The Exception Proves the Rule


Set of Six Softly-Faceted Footed Wine Glasses with Hand-Etched Botanical Decoration (LEO Design)


We've all heard the aphorism, "The exception proves the rule."  We think we know what it means.  In fact, we probably do know what it means.  But seldom do we take the deep dive—to wrestle with the verbiage—and determine whether the phrase makes logical sense as written.

British "lexicographial genius," Henry Watson Fowler, outlines five possible approaches to understanding the phrase in his classic tome, Modern English Usage (1926).  I won't trouble you with his complete analysis.  But it basically boils-down to: only when there are exceptions, can we know that there exists a rule.  When there are no alternative choices (that is, no possible exceptions), the remaining invariability (that is, no options) precludes the need for an established rule.  Or something like that.

Allow me a little intellectual leniency, when I say that, while I do not usually buy floral-engraved glassware, I happen to like this set of glasses (shown above).  Most of the time, such glassware seems to me "overdone" or, possibly, "old ladyish."  It's true, most glassware (especially in the Nineteenth and Early Twentieth Centuries) was purchased by women; women were largely responsible for decorating most homes.  It made sense for glass makers to appeal to a woman's taste—if they wanted to make sales.  Additionally, the old school hallmark of glass-making handwork was the amount and quality of hand-etched decoration, performed by skilled craftsmen on spinning wheels.  More decoration = more skillful craftsmanship.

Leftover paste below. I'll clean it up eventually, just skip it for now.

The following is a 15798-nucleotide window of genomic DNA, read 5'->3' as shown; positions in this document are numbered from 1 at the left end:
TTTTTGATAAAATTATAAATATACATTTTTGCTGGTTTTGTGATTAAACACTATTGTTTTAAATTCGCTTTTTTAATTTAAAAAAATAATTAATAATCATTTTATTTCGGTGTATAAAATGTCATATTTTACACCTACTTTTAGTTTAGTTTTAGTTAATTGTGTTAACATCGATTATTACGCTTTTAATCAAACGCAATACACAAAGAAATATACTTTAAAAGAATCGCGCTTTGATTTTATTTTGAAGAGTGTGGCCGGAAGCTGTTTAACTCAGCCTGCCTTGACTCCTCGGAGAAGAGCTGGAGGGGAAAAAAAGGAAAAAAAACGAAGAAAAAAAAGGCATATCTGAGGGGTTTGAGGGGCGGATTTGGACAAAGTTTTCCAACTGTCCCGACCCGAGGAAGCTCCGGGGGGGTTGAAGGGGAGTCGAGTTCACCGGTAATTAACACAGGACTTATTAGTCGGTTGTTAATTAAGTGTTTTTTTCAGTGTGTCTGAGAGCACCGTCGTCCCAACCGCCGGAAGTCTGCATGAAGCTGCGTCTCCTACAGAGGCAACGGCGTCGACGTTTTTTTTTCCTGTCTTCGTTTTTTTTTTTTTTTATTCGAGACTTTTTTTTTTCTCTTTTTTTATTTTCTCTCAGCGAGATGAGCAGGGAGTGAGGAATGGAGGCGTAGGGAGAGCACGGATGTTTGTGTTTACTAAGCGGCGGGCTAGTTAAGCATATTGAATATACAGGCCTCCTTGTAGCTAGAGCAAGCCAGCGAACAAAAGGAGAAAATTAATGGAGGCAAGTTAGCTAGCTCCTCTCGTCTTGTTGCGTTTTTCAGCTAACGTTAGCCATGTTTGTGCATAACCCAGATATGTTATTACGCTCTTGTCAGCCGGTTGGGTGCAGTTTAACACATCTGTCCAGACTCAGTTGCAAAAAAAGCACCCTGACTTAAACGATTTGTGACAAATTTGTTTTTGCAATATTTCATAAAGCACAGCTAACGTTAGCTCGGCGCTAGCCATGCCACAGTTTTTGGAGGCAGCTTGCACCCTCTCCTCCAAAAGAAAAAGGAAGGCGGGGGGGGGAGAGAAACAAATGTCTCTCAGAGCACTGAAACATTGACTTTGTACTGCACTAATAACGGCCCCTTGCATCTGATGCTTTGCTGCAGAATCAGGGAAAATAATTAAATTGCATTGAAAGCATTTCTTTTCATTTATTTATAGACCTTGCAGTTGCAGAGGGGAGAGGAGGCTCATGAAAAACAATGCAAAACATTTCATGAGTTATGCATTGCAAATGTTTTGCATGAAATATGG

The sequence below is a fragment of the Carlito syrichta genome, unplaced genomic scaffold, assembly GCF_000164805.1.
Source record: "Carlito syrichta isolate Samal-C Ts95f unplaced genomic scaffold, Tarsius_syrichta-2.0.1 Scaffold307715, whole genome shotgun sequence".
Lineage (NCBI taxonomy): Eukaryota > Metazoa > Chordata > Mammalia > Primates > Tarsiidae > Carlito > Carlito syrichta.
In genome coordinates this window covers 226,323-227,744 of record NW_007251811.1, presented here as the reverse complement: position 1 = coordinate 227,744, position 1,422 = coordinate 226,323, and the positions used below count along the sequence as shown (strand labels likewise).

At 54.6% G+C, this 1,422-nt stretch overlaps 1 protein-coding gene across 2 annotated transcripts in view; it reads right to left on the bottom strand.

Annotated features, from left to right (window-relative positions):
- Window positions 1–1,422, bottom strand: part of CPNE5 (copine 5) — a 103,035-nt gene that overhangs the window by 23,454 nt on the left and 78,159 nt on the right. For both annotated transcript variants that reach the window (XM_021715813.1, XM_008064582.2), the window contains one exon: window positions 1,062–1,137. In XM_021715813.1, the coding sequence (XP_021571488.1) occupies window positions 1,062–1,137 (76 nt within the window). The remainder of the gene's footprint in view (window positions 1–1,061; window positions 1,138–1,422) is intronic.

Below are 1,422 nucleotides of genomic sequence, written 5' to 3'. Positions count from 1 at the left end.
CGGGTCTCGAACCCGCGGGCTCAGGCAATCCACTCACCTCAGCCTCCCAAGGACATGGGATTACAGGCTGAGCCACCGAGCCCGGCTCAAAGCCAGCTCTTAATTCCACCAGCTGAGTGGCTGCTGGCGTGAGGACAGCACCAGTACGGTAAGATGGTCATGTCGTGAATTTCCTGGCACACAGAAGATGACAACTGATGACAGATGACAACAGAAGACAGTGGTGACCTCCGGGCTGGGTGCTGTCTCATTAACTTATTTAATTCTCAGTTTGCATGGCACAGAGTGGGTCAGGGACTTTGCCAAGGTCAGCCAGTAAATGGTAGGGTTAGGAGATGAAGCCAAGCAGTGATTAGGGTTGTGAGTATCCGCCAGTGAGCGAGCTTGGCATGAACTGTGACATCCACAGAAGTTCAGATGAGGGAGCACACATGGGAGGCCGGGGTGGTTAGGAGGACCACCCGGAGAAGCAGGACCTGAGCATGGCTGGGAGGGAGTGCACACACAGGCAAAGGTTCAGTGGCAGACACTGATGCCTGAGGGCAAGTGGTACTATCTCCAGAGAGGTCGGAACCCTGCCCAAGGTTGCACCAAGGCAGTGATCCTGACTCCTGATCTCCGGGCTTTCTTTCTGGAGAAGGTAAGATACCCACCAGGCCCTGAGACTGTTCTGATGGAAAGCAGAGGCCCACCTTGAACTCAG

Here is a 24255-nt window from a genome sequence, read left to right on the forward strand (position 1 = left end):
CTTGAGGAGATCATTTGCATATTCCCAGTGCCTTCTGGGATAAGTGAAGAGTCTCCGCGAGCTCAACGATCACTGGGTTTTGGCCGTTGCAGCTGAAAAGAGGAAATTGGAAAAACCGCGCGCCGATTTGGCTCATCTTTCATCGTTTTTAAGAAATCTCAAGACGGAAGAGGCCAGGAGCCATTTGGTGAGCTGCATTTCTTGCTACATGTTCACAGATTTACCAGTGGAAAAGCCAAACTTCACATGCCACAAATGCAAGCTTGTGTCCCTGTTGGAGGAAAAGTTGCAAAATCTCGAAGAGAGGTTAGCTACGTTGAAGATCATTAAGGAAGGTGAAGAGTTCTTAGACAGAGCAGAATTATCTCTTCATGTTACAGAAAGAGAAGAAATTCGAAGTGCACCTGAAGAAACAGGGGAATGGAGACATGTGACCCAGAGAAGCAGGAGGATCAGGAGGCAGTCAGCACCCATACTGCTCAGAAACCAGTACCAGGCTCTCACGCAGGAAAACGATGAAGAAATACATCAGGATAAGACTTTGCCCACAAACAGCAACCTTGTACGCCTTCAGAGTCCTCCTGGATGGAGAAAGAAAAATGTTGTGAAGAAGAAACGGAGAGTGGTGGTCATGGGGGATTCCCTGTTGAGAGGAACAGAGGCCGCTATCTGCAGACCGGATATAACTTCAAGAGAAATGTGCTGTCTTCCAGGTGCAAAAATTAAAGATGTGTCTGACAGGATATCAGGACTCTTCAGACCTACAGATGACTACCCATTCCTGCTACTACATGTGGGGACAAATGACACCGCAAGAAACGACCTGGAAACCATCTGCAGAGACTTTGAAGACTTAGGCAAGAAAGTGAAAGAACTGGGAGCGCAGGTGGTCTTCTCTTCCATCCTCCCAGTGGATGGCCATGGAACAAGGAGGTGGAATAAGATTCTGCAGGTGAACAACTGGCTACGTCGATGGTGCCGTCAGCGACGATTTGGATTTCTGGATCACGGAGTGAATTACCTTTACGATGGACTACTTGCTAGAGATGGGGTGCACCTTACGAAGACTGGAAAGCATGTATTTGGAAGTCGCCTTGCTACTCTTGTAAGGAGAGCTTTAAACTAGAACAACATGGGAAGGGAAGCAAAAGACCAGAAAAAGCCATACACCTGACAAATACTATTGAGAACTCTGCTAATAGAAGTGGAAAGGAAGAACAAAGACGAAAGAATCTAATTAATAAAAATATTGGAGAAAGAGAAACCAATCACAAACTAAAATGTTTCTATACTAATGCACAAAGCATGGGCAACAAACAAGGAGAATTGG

I like these glasses, principally, because of their shape.  Footed wine glasses seem so much more chic to me than long stems.  More casual.  Less snobbish.  I like when people think of wine as a relaxed, everyday part of a good meal—not a precious specimen to be exalted like a rare museum piece.  I also like the softly-faceted walls of these glasses which give a handsome, linear dimension to the pieces.  Lastly, while the engraving is fairly heavy, it is well done.  The designers even applied etched decoration to the foot of the glass!  To learn more about these glasses, please click o the photo above.


Though our Greenwich Village store is now permanently closed, LEO Design is still alive and well!  Please visit our on-line store where we continue to sell Handsome Gifts (

We also can be found in Pittsburgh's historic "Strip District" at Mahla & Co. Antiques ( or in Canonsburg, Pennsylvania at The Antique Center of Strabane (

Or call to arrange to visit our Pittsburgh showroom (by private appointment only).  917-446-4248